Germans without migration background/Ethnic Germans 76% (223.400)
Germans with migration background/Foreigners 24% (70.600)
– Middle Eastern/Muslim migration background (Turkey, Arab League, Iran etc.) 4.5% (13.200)
– Polish migration background 3.0% (9.800)
Yugoslavian migration background 1.5% (4.000)
Afro-German/African background 1.1% (3.000)
– Others ( Greeks, Italians, East Asians etc.) 14.0% (40.600)


Subdivisions of Steglitz-Zehlendorf

Since December 2020, the Steglitz-Zehlendorf borough consists of eight localities:

and Neighborhoods
0601 Steglitz
0602 Lichterfelde
0603 Lankwitz
0604 Zehlendorf
0605 Dahlem
0606 Nikolassee
0607 Wannsee
0608 Schlachtensee



District council


The governing body of Steglitz-Zehlendorf is the district council (Bezirksverordnetenversammlung). It has responsibility for passing laws and electing the city government, including the mayor. The most recent district council election was held on 26 September 2021, and the results were as follows:

Party Lead candidate Votes % +/- Seats +/-
Christian Democratic Union (CDU) Cerstin Richter-Kotowski 48,961 27.2   1.2 17 ±0
Alliance 90/The Greens (Grüne) Maren Schellenberg 40,184 22.4   2.7 14   3
Social Democratic Party (SPD) Carolina Böhm 39,079 21.7   0.8 13 ±0
Free Democratic Party (FDP) Mathia Specht-Habbel 16,997 9.5   0.4 5 ±0
Alternative for Germany (AfD) Peer Döhnert 9,245 5.1   5.4 3   3
The Left (LINKE) Pia Imhof-Speckmann 9,007 5.0   1.0 3 ±0
Tierschutzpartei 4,503 2.5 New 0 New
dieBasis 2,750 1.5 New 0 New
Volt Germany 2,595 1.4 New 0 New
Die PARTEI 2,332 1.3 New 0 New
Free Voters 1,797 1.0 New 0 New
Klimaliste 911 0.5 New 0 New
Pirate Party Germany 832 0.5   1.9 0 ±0
The Humanists 503 0.3 New 0 New
Valid votes 179,696 99.2
Invalid votes 1,431 0.8
Total 181,127 100.0 55 ±0
Electorate/voter turnout 234,324 77.3   6.1
Source: Elections Berlin

District government


The district mayor (Bezirksbürgermeister) is elected by the Bezirksverordnetenversammlung, and positions in the district government (Bezirksamt) are apportioned based on party strength. Maren Schellenberg of the Greens was elected mayor on 8 December 2021. Since the 2021 municipal elections, the composition of the district government is as follows:

Councillor Party Portfolio
Maren Schellenberg GRÜNE District Mayor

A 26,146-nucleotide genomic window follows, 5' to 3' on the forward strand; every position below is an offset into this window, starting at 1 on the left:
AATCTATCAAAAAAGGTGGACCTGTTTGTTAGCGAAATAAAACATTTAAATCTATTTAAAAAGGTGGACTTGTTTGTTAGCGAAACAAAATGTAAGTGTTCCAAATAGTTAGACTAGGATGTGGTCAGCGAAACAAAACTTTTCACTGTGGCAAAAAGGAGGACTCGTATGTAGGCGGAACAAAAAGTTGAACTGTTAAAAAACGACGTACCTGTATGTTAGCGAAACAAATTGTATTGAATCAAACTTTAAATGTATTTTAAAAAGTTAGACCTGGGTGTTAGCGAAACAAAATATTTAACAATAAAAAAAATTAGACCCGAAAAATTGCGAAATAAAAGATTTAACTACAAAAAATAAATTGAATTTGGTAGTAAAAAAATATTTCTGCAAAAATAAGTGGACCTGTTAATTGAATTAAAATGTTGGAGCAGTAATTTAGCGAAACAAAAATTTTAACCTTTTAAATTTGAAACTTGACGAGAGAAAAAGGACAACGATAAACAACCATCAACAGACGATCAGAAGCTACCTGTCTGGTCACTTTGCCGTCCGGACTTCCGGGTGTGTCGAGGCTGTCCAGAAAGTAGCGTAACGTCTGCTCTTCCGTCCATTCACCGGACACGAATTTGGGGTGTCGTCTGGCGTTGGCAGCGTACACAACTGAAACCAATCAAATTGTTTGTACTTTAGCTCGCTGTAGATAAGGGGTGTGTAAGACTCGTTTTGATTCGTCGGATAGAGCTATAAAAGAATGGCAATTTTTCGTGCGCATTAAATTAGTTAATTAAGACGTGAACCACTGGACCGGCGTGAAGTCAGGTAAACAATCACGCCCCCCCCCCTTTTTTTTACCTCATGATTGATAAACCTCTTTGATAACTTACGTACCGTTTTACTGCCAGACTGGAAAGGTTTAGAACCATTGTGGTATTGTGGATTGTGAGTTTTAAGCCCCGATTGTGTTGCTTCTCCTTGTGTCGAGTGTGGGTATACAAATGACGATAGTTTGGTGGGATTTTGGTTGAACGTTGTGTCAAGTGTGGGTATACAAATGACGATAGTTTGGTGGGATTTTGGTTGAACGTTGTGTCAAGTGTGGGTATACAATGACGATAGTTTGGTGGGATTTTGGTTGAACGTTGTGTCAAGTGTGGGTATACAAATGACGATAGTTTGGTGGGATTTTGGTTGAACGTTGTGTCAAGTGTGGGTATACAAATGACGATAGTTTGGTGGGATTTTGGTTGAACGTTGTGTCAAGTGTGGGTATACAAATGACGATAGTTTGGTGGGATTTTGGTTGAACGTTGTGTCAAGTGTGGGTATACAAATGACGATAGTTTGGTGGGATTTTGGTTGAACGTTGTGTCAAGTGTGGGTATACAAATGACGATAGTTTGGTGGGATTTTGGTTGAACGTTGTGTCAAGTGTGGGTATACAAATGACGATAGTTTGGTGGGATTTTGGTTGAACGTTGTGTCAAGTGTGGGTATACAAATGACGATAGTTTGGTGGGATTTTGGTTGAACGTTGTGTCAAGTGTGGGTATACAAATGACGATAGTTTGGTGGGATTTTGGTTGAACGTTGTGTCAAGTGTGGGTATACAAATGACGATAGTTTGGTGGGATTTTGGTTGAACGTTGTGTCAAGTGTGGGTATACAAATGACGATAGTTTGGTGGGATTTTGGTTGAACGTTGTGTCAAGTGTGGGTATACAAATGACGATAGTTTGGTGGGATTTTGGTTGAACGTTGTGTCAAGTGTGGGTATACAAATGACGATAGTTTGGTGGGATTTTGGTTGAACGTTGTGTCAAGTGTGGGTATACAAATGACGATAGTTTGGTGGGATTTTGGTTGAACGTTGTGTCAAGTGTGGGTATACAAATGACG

Finance, Staff, Economic Development and Logistics
Cerstin Richter-Kotowski CDU Deputy Mayor
Education, Culture and Sport
Urban Aykal GRÜNE Public Order, Environment, Roads and Green Spaces
Michael Karnetzki SPD Urban Development
Tim Richter CDU Civil Service and Social Affairs
Carolina Böhm SPD Youth and Health




Japanische Internationale Schule zu Berlin



Locations for science


Twin towns – sister cities


Steglitz-Zehlendorf is twinned with:[8]

In 2020 Steglitz-Zehlendorf dissociated itself from its twin town of Kazimierz Dolny in Poland because the latter declared itself an LGBT free zone.[9] There is a debate about terminating the partnership.



See also



  1. ^ "Einwohnerinnen und Einwohner im Land Berlin am 31. Dezember 2023". Amt für Statistik Berlin-Brandenburg. February 2024.
  2. ^ a b ""Soziale Lage im Bezirk Mitte" - Der Sozialbericht Mitte 2018 ist jetzt online". (in German). 21 January 2019. Retrieved 4 February 2022.
  3. ^ "Chronik Zehlendorf". (in German). 23 June 2021. Retrieved 18 April 2022.
  4. ^ "Steglitz im Wandel der Geschichte". (in German). 2 March 2020. Retrieved 18 April 2022.
  5. ^ "Einwohnerbestand Berlin – Grunddaten". (in German). Retrieved 4 February 2022.
  6. ^ (in German) Steglitz-Zehlendorf on
  7. ^ Home page. Japanische Internationale Schule zu Berlin. Retrieved 2 January 2014.
  8. ^ "Beauftragte für Partnerschaften". (in German). Berlin. Retrieved 8 February 2021.
  9. ^ Zeitung, Berliner. ""LGBT-freie Zone" in Polen: Steglitz-Zehlendorf will Partnerschaft nicht aufkündigen". Berliner Zeitung (in German). Retrieved 29 July 2020.